The subtle point of my response was that you can't price internet connectivity the same way you price a physical commodity. There is a real cost associated with purifying water or generating electricity that is easy to measure. The cost structure associated with connectivity is very different. For the physical utilities, you have a significant fixed cost and a relatively large marginal cost. For something like connectivity, you have an significant fixed cost and a relatively small variable cost.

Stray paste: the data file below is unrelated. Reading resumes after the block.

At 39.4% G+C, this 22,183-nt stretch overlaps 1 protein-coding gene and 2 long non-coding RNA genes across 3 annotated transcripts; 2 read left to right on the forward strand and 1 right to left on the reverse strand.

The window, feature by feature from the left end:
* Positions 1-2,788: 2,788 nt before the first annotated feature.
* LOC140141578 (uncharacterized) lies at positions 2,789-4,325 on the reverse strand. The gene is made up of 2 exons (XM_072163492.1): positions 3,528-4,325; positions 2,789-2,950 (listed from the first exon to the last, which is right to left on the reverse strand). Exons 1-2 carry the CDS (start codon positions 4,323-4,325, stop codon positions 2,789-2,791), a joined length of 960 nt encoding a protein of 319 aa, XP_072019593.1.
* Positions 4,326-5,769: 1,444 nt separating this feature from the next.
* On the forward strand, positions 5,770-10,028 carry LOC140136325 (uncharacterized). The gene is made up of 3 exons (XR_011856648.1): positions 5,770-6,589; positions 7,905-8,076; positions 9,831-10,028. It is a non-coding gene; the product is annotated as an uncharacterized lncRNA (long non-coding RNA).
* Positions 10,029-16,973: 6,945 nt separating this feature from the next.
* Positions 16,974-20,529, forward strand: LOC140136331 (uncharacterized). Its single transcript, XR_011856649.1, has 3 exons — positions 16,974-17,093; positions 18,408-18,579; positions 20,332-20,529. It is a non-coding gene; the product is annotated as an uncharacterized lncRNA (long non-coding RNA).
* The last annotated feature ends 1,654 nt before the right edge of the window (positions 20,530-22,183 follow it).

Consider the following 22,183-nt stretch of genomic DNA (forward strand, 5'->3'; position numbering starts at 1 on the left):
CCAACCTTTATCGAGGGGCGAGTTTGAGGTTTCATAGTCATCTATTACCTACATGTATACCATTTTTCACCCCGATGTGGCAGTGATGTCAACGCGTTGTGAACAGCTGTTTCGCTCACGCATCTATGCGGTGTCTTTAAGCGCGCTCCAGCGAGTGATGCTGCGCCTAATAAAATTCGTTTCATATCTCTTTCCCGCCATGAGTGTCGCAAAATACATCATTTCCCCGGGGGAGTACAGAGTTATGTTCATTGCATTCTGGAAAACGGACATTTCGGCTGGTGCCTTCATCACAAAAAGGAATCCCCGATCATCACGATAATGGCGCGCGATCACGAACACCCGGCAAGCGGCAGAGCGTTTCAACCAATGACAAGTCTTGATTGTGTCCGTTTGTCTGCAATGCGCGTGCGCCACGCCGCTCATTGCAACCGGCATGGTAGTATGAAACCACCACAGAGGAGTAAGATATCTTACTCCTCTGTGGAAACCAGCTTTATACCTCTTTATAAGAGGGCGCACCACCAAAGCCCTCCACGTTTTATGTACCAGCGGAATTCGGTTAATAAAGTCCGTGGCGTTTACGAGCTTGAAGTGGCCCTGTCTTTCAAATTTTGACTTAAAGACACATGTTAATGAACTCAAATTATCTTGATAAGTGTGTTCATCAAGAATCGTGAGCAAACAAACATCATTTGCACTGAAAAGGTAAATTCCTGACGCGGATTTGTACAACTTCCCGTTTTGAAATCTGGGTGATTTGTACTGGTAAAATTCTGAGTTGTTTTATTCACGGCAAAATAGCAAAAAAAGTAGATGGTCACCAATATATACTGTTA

If I leave my tap dripping all month and use 100 gallons of water, the cost to the utility is the same as if I used that 100 gallons all day. The same is true of internet connectivity, except that bursts of usage can have a much more dramatic impact on the end user experience (both for me and for other customers). That doesn't appear to be the case for water/sewer utilities, and only seems to affect the electricity market during periods of extreme weather or extreme manipulation (e.g. Enron).